An article by Doug Muder, 1992

The bulletin board in my office is filled with pictures of two-year-old Meg and one-year-old Joshua. I am extremely proud of them and I am quite obnoxious about dragging my coworkers over to the board to see the latest shot of me or my wife Deb doing something cute with the kids. I am like millions of other proud parents except for one thing: these aren’t my children. Meg is the daughter of our friends Margy and Jordan, and Joshua is the son of our friends John and Kathy. Deb and I have no children of our own.

No doubt you are expecting this to be the beginning of a story of great sorrow and frustration, about our Herculean but unsuccessful efforts to conceive or adopt. In fact Deb and I have no idea whether or not we are fertile, and if our birth control continues to work we will never find out. We have chosen not to have children. So we must be making some great moral sacrifice, right? Doing our bit to relieve the pressure on our overpopulated planet. Or perhaps we’re pessimists—we can’t face the idea of bringing more souls into this vale of tears. Nothing of the kind is true. Deb and I are just vain enough to believe that our offspring would be a benefit to the world (or at least would do it no more harm than we have), and on the whole we tend to be more optimistic about life than most people, including most of our friends with children.

So what gives? What gives is that the decision whether or not to have children is a lot more complicated than the popular media (or your parents) would have you believe. For us it was a decision that took several years to make and that we have now lived with happily for several more years. In the end, we decided that all the standard arguments for and against having children were either beside the point or just plain wrong. We ended up making a decision based entirely on our own unique considerations. And we discovered, somewhat to our surprise, that making a yes-or-no decision does not end the matter. Regardless of what any particular couple may decide, there is going to be another generation of humans, and raising them is going to take up most of our generation’s energies for a couple decades or so. We whether we are going to be parents or not, we all have to decide what our role in that enterprise is going to be.

The Arguments For Having Children

It’s remarkable how many people will try to convince you to have children. Your parents, your in-laws, your friends, your coworkers—even complete strangers. One day I was sitting in a bar watching the Celtics when the guy next to me shifted the conversation to tell me how wonderful it was to be a father and how selfish I was not to have children. I wanted to say “If your children are so great why aren’t you home with them?” but of course I didn’t, because it would have been rude. The rules of etiquette are stacked against the childless. People can tell you at great length what a mistake you’re making by not having children, but it would be a mortal affront for you to point out what a mistake they made by having them. And so the conversations tend to be a bit one-sided.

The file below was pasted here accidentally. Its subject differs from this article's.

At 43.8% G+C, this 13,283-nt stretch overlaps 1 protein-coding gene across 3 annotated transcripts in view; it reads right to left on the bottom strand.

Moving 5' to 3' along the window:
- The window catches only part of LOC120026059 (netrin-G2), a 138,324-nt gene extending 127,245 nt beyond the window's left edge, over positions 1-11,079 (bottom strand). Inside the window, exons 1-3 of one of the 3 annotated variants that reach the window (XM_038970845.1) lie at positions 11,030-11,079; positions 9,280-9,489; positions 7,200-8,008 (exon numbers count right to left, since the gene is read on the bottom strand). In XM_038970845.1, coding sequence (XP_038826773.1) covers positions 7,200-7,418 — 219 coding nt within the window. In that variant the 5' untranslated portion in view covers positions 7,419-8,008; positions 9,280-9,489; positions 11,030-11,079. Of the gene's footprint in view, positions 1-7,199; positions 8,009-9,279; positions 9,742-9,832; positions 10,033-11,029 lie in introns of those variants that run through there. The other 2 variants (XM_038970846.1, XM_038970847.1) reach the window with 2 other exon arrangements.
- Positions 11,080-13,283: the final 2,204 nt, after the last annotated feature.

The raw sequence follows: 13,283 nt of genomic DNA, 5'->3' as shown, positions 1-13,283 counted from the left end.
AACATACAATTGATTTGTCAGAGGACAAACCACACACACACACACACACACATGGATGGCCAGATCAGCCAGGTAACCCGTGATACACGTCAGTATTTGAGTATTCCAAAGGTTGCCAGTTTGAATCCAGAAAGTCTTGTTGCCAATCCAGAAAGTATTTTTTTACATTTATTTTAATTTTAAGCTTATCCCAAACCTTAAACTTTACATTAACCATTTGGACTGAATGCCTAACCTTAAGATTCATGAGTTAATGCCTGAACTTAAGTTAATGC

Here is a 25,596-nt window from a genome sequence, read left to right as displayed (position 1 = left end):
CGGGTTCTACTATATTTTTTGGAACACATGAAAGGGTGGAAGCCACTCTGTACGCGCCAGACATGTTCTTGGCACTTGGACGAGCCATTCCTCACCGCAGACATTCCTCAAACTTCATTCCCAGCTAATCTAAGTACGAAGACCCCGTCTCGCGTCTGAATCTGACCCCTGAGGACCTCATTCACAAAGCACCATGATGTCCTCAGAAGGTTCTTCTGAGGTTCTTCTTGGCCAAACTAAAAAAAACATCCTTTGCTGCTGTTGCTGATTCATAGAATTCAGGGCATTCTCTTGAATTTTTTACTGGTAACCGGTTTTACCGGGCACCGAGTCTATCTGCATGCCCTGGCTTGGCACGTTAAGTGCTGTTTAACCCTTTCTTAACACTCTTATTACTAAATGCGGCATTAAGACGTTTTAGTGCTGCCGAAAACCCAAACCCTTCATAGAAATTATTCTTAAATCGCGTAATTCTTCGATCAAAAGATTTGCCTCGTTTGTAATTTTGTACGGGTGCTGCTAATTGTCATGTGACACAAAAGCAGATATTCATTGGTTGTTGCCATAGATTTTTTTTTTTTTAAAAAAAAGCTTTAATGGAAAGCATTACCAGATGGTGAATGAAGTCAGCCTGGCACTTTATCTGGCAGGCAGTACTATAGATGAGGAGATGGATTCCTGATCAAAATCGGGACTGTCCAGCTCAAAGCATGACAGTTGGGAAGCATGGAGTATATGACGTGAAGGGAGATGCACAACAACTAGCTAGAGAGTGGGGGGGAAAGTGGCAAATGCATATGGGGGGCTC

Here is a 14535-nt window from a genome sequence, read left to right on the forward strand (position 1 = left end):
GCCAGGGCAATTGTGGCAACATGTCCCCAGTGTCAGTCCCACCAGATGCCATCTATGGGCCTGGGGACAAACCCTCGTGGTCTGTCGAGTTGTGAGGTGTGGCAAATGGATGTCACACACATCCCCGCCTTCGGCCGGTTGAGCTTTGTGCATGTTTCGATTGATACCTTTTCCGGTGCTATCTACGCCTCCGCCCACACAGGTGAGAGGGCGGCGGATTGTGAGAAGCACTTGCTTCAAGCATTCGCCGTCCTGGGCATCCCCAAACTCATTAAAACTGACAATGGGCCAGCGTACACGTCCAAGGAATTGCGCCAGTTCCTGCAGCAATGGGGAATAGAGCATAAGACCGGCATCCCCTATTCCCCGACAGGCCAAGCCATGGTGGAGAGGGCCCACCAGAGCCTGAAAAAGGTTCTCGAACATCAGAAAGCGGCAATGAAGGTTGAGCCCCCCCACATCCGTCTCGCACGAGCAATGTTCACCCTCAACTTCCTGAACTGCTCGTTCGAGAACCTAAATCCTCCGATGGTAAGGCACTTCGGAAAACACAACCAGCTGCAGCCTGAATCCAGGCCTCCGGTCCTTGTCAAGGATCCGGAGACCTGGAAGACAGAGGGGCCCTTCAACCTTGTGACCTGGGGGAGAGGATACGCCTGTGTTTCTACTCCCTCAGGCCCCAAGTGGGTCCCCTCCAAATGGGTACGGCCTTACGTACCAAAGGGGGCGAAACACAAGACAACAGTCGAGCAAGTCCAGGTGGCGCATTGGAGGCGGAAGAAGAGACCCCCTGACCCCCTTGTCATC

Old age. Because the conversations are so one-sided, people get away with putting forward arguments that are simply nonsense. I don’t know how many times someone has asked me “Who will take care of you in your old age?” Whenever I hear this question, I wonder how my parents would answer it. They shuttle between Illinois and Florida each year. My sister lives in Tennessee and I live in Massachusetts. When the time comes that they can no longer care for themselves, they are not going to want to leave their friends and familiar surroundings, and we are not going to want to quit our jobs. I don’t know what is going to happen, but I find it extremely unlikely that either I or my sister will look after them on a day-to-day basis. I call them every week or two and visit twice a year, but my sister and I are not in a position to play a major role in their lives. The old-age argument might have made sense fifty years ago, but our ever-more-mobile society presents us with a harsh truth: People who are counting on their children to fill their old age with meaning are probably making a big mistake. My children might well end up living in Singapore or Bangkok. No doubt they would love me dearly and show me the grandkids over the picture phone, but in my old age I will have to make a life for myself whether I have children or not.

Staying together. I have a friend who calls me once a year or so and always seems a bit surprised to discover that I am still married. “If you don’t have children,” he has asked, “what will keep you together when times get rough?” He says there have been several times when he probably would have walked out on his wife if not for the fact that he feels a sense of responsibility to his children. It never seems to cross his mind that those times might not have been so rough if not for the pressures of parenthood. (I could tell him this, but it would be rude.)